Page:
The number of tourists to Lebanon dropped by 10 percent in the first eight months of 2013 compared to the same period last year, with European visitors topping the list ahead of Arabs for the first time in years. The number of tourists totaled 891,079 compared to 986,649 in 2012, with Europeans accounting for 35 percent of total visitors, followed by Arabs at 30.6 percent.

The number of Arab tourists declined by 18.8 percent year-on-year as a result of travel warnings issued by several Gulf Cooperation Council countries.

Saudi Arabia, the United Arab Emirates and Kuwait have all urged their citizens to leave Lebanon in the wake of a series of security incidents that broke out in the country over the past year and have advised them against traveling to Beirut.

The number of tourists from the UAE declined by 70.3 percent, followed by Saudi Arabia with a 49.4 percent decrease, Kuwait at 34.3 percent and Jordan at 14.3 percent.

Officials in the tourism industry warned last month that several businesses would face bankruptcy by the end of September if the steep decline in the sector continued.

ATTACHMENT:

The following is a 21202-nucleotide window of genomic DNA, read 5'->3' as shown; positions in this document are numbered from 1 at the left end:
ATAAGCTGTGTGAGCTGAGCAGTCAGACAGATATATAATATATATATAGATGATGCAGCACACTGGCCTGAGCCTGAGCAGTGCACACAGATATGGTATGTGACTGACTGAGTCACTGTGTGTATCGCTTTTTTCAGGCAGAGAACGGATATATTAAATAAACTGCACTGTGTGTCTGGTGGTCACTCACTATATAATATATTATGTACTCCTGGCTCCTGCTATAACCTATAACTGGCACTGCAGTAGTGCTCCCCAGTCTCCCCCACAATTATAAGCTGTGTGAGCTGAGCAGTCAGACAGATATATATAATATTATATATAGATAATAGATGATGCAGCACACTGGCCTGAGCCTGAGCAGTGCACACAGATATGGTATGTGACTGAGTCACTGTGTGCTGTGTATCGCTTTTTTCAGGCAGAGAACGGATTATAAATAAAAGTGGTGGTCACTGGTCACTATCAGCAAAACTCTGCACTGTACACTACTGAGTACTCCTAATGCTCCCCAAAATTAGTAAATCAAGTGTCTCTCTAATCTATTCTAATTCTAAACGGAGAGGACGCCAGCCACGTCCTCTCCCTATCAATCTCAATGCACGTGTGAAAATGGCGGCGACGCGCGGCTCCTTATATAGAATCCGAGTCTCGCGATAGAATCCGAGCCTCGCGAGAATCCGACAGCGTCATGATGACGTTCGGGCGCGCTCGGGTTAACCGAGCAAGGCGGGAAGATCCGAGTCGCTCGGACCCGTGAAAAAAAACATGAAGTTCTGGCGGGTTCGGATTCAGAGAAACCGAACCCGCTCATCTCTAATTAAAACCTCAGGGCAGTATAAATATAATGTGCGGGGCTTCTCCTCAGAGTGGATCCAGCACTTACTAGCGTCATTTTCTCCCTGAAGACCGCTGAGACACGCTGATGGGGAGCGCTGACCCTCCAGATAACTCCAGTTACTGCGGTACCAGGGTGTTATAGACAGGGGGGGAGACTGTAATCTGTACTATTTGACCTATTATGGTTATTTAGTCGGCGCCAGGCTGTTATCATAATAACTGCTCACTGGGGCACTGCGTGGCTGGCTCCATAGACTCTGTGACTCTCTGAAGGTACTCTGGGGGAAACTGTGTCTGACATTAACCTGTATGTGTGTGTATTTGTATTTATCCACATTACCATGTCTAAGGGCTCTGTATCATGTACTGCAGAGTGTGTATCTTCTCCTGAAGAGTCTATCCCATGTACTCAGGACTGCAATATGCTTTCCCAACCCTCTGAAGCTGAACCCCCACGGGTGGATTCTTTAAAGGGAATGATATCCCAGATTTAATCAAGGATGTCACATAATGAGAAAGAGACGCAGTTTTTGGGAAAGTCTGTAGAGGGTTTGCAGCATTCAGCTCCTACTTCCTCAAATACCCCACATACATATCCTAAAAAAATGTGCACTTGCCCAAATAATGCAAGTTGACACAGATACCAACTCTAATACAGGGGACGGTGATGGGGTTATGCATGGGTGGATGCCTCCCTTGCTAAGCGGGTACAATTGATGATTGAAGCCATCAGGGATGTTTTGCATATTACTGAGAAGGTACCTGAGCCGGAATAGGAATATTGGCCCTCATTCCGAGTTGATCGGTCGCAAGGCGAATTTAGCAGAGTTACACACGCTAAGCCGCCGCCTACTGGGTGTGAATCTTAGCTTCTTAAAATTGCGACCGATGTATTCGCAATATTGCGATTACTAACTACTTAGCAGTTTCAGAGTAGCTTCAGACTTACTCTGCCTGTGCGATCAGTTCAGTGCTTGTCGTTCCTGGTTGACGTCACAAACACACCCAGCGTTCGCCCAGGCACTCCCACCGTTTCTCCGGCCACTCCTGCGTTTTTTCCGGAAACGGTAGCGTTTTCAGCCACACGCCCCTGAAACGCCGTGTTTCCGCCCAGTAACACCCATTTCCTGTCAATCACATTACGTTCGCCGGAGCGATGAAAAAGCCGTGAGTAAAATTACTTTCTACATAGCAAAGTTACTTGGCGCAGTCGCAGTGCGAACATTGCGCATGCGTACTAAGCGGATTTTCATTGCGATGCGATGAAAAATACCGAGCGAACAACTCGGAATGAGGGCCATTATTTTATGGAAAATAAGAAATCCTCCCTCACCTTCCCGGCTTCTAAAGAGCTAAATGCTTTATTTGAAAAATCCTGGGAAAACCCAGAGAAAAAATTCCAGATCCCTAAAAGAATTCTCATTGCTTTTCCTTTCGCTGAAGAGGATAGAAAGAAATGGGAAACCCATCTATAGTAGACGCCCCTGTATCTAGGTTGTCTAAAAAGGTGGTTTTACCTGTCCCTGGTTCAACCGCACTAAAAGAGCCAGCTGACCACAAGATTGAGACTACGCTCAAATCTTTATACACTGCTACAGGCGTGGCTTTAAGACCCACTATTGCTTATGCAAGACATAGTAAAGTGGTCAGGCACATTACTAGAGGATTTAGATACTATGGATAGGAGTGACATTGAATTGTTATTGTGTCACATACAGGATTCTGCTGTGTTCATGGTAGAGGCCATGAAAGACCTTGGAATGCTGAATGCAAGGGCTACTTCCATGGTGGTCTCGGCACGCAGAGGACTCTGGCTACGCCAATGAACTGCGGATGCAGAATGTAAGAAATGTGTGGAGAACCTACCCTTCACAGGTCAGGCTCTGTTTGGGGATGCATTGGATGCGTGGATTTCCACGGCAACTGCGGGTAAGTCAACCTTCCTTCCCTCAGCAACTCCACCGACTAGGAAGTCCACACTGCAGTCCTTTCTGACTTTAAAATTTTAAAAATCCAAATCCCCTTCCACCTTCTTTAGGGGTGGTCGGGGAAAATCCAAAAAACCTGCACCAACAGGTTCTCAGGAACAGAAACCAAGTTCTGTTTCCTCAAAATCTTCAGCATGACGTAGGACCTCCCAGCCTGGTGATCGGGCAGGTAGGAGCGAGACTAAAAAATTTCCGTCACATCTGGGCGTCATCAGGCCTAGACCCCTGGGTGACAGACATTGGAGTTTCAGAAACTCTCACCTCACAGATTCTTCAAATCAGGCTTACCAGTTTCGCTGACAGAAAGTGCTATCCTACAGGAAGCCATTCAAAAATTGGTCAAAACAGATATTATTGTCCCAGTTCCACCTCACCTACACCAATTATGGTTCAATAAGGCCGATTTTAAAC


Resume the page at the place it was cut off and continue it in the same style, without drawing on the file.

Measures proposed to sustain the sector include one pitched by business owners who have urged the Central Bank to reschedule existing loans and offer new ones at subsidized rates.

An association of tourism industry officials called last month on Lebanon’s national carrier Middle East Airlines to reduce fares in a bid to encourage additional tourists from Iraq and Jordan.

Visitors from Iraq accounted for 10.3 percent of the total tourist arrivals to Lebanon in the first eight months of this year, followed by France with 9.7 percent, the United States with 8.4 percent and Jordan with 6.2 percent.

Lebanon’s tourism sector contributed more than $8 billion in 2009 and 2010 to Lebanon’s GDP. According to the Tourism Association, this figure is expected to drop to less than $4 billion this year if security conditions continue to decline.

Photo Credit: Sculpture of a man with a laptop by Syrian artist Wissam Muases is seen at the Art Residency Aley in eastern Lebanon. Mohamed Azakir / Reuters